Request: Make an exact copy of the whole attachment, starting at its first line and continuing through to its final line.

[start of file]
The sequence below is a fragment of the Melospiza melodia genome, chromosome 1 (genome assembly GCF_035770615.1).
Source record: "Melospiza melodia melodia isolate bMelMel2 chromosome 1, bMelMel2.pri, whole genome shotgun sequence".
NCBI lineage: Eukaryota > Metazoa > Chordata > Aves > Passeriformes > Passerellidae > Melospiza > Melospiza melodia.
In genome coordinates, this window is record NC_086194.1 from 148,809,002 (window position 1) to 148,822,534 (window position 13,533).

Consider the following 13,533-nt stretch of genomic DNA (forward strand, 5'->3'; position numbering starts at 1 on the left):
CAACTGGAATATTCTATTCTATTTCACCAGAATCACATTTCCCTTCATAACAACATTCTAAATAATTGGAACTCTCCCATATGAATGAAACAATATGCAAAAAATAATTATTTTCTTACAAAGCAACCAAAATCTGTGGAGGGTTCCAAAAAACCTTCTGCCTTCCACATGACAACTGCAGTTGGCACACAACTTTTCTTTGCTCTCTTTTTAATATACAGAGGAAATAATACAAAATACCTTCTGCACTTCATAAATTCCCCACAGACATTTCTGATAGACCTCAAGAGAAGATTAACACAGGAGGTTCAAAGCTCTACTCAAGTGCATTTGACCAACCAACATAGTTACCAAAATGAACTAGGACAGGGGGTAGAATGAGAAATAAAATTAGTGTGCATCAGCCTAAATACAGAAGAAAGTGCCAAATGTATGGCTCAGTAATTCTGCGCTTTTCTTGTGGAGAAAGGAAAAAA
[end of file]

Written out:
The sequence below is a fragment of the Melospiza melodia genome, chromosome 1 (genome assembly GCF_035770615.1).
Source record: "Melospiza melodia melodia isolate bMelMel2 chromosome 1, bMelMel2.pri, whole genome shotgun sequence".
NCBI lineage: Eukaryota > Metazoa > Chordata > Aves > Passeriformes > Passerellidae > Melospiza > Melospiza melodia.
In genome coordinates, this window is record NC_086194.1 from 148,809,002 (window position 1) to 148,822,534 (window position 13,533).

Consider the following 13,533-nt stretch of genomic DNA (forward strand, 5'->3'; position numbering starts at 1 on the left):
CAACTGGAATATTCTATTCTATTTCACCAGAATCACATTTCCCTTCATAACAACATTCTAAATAATTGGAACTCTCCCATATGAATGAAACAATATGCAAAAAATAATTATTTTCTTACAAAGCAACCAAAATCTGTGGAGGGTTCCAAAAAACCTTCTGCCTTCCACATGACAACTGCAGTTGGCACACAACTTTTCTTTGCTCTCTTTTTAATATACAGAGGAAATAATACAAAATACCTTCTGCACTTCATAAATTCCCCACAGACATTTCTGATAGACCTCAAGAGAAGATTAACACAGGAGGTTCAAAGCTCTACTCAAGTGCATTTGACCAACCAACATAGTTACCAAAATGAACTAGGACAGGGGGTAGAATGAGAAATAAAATTAGTGTGCATCAGCCTAAATACAGAAGAAAGTGCCAAATGTATGGCTCAGTAATTCTGCGCTTTTCTTGTGGAGAAAGGAAAAAA